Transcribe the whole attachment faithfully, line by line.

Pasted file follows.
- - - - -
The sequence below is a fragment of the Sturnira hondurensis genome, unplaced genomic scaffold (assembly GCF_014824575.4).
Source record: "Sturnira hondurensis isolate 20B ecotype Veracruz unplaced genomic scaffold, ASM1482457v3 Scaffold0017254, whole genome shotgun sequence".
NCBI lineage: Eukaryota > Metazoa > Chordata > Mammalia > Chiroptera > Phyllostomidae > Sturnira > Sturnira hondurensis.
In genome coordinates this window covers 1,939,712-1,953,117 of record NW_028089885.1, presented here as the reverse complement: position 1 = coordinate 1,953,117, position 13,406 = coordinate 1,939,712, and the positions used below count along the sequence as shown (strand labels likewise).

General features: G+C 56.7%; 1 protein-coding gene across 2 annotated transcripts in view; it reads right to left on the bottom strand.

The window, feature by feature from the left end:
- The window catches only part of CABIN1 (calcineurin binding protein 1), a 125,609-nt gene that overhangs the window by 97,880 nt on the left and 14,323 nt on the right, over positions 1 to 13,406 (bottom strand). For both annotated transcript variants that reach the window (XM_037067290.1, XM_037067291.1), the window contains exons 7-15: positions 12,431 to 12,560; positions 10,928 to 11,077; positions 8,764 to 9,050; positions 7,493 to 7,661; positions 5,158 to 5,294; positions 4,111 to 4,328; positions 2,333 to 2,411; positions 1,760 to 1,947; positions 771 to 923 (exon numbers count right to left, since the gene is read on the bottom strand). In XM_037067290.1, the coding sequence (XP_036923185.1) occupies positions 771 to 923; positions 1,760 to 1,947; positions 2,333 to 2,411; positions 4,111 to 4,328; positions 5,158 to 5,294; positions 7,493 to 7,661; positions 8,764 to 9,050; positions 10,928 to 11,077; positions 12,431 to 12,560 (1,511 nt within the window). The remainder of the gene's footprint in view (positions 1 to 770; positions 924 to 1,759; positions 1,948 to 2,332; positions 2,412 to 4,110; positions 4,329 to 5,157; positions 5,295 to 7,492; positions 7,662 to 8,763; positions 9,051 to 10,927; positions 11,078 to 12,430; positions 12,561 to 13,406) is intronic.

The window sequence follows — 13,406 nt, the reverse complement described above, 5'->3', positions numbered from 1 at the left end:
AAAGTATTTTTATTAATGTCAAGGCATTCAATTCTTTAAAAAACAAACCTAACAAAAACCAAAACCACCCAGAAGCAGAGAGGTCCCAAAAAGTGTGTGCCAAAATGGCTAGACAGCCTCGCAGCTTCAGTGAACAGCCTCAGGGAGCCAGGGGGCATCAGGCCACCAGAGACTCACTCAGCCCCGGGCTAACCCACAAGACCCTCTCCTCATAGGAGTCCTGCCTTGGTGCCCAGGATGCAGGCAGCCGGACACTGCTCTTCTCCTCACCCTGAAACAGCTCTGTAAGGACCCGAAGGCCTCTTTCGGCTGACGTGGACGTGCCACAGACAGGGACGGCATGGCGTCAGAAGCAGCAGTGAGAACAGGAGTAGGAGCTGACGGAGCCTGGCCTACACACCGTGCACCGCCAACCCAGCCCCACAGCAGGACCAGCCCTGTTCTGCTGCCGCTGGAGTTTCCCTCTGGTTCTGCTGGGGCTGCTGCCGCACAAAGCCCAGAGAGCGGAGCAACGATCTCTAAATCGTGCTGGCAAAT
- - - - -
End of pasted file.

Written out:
The sequence below is a fragment of the Sturnira hondurensis genome, unplaced genomic scaffold (assembly GCF_014824575.4).
Source record: "Sturnira hondurensis isolate 20B ecotype Veracruz unplaced genomic scaffold, ASM1482457v3 Scaffold0017254, whole genome shotgun sequence".
NCBI lineage: Eukaryota > Metazoa > Chordata > Mammalia > Chiroptera > Phyllostomidae > Sturnira > Sturnira hondurensis.
In genome coordinates this window covers 1,939,712-1,953,117 of record NW_028089885.1, presented here as the reverse complement: position 1 = coordinate 1,953,117, position 13,406 = coordinate 1,939,712, and the positions used below count along the sequence as shown (strand labels likewise).

General features: G+C 56.7%; 1 protein-coding gene across 2 annotated transcripts in view; it reads right to left on the bottom strand.

The window, feature by feature from the left end:
- The window catches only part of CABIN1 (calcineurin binding protein 1), a 125,609-nt gene that overhangs the window by 97,880 nt on the left and 14,323 nt on the right, over positions 1 to 13,406 (bottom strand). For both annotated transcript variants that reach the window (XM_037067290.1, XM_037067291.1), the window contains exons 7-15: positions 12,431 to 12,560; positions 10,928 to 11,077; positions 8,764 to 9,050; positions 7,493 to 7,661; positions 5,158 to 5,294; positions 4,111 to 4,328; positions 2,333 to 2,411; positions 1,760 to 1,947; positions 771 to 923 (exon numbers count right to left, since the gene is read on the bottom strand). In XM_037067290.1, the coding sequence (XP_036923185.1) occupies positions 771 to 923; positions 1,760 to 1,947; positions 2,333 to 2,411; positions 4,111 to 4,328; positions 5,158 to 5,294; positions 7,493 to 7,661; positions 8,764 to 9,050; positions 10,928 to 11,077; positions 12,431 to 12,560 (1,511 nt within the window). The remainder of the gene's footprint in view (positions 1 to 770; positions 924 to 1,759; positions 1,948 to 2,332; positions 2,412 to 4,110; positions 4,329 to 5,157; positions 5,295 to 7,492; positions 7,662 to 8,763; positions 9,051 to 10,927; positions 11,078 to 12,430; positions 12,561 to 13,406) is intronic.

The window sequence follows — 13,406 nt, the reverse complement described above, 5'->3', positions numbered from 1 at the left end:
AAAGTATTTTTATTAATGTCAAGGCATTCAATTCTTTAAAAAACAAACCTAACAAAAACCAAAACCACCCAGAAGCAGAGAGGTCCCAAAAAGTGTGTGCCAAAATGGCTAGACAGCCTCGCAGCTTCAGTGAACAGCCTCAGGGAGCCAGGGGGCATCAGGCCACCAGAGACTCACTCAGCCCCGGGCTAACCCACAAGACCCTCTCCTCATAGGAGTCCTGCCTTGGTGCCCAGGATGCAGGCAGCCGGACACTGCTCTTCTCCTCACCCTGAAACAGCTCTGTAAGGACCCGAAGGCCTCTTTCGGCTGACGTGGACGTGCCACAGACAGGGACGGCATGGCGTCAGAAGCAGCAGTGAGAACAGGAGTAGGAGCTGACGGAGCCTGGCCTACACACCGTGCACCGCCAACCCAGCCCCACAGCAGGACCAGCCCTGTTCTGCTGCCGCTGGAGTTTCCCTCTGGTTCTGCTGGGGCTGCTGCCGCACAAAGCCCAGAGAGCGGAGCAACGATCTCTAAATCGTGCTGGCAAAT